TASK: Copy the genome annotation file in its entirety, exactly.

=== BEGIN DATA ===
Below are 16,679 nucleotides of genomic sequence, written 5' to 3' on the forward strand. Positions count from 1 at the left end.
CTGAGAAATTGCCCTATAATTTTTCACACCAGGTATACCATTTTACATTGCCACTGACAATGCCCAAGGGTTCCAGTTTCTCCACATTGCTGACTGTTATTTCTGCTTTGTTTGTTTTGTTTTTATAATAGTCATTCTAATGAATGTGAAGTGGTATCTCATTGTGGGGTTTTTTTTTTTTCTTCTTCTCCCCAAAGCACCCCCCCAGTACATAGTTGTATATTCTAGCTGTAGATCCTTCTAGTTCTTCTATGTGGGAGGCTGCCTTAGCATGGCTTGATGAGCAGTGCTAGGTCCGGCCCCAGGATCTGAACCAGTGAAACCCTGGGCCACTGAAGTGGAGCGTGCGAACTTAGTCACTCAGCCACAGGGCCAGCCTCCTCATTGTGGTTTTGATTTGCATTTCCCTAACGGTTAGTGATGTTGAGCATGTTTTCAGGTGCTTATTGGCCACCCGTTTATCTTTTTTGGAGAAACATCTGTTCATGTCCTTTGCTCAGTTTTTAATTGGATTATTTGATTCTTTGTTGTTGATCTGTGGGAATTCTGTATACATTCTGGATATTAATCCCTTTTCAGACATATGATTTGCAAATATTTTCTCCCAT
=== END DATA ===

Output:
Below are 16,679 nucleotides of genomic sequence, written 5' to 3' on the forward strand. Positions count from 1 at the left end.
CTGAGAAATTGCCCTATAATTTTTCACACCAGGTATACCATTTTACATTGCCACTGACAATGCCCAAGGGTTCCAGTTTCTCCACATTGCTGACTGTTATTTCTGCTTTGTTTGTTTTGTTTTTATAATAGTCATTCTAATGAATGTGAAGTGGTATCTCATTGTGGGGTTTTTTTTTTTTCTTCTTCTCCCCAAAGCACCCCCCCAGTACATAGTTGTATATTCTAGCTGTAGATCCTTCTAGTTCTTCTATGTGGGAGGCTGCCTTAGCATGGCTTGATGAGCAGTGCTAGGTCCGGCCCCAGGATCTGAACCAGTGAAACCCTGGGCCACTGAAGTGGAGCGTGCGAACTTAGTCACTCAGCCACAGGGCCAGCCTCCTCATTGTGGTTTTGATTTGCATTTCCCTAACGGTTAGTGATGTTGAGCATGTTTTCAGGTGCTTATTGGCCACCCGTTTATCTTTTTTGGAGAAACATCTGTTCATGTCCTTTGCTCAGTTTTTAATTGGATTATTTGATTCTTTGTTGTTGATCTGTGGGAATTCTGTATACATTCTGGATATTAATCCCTTTTCAGACATATGATTTGCAAATATTTTCTCCCAT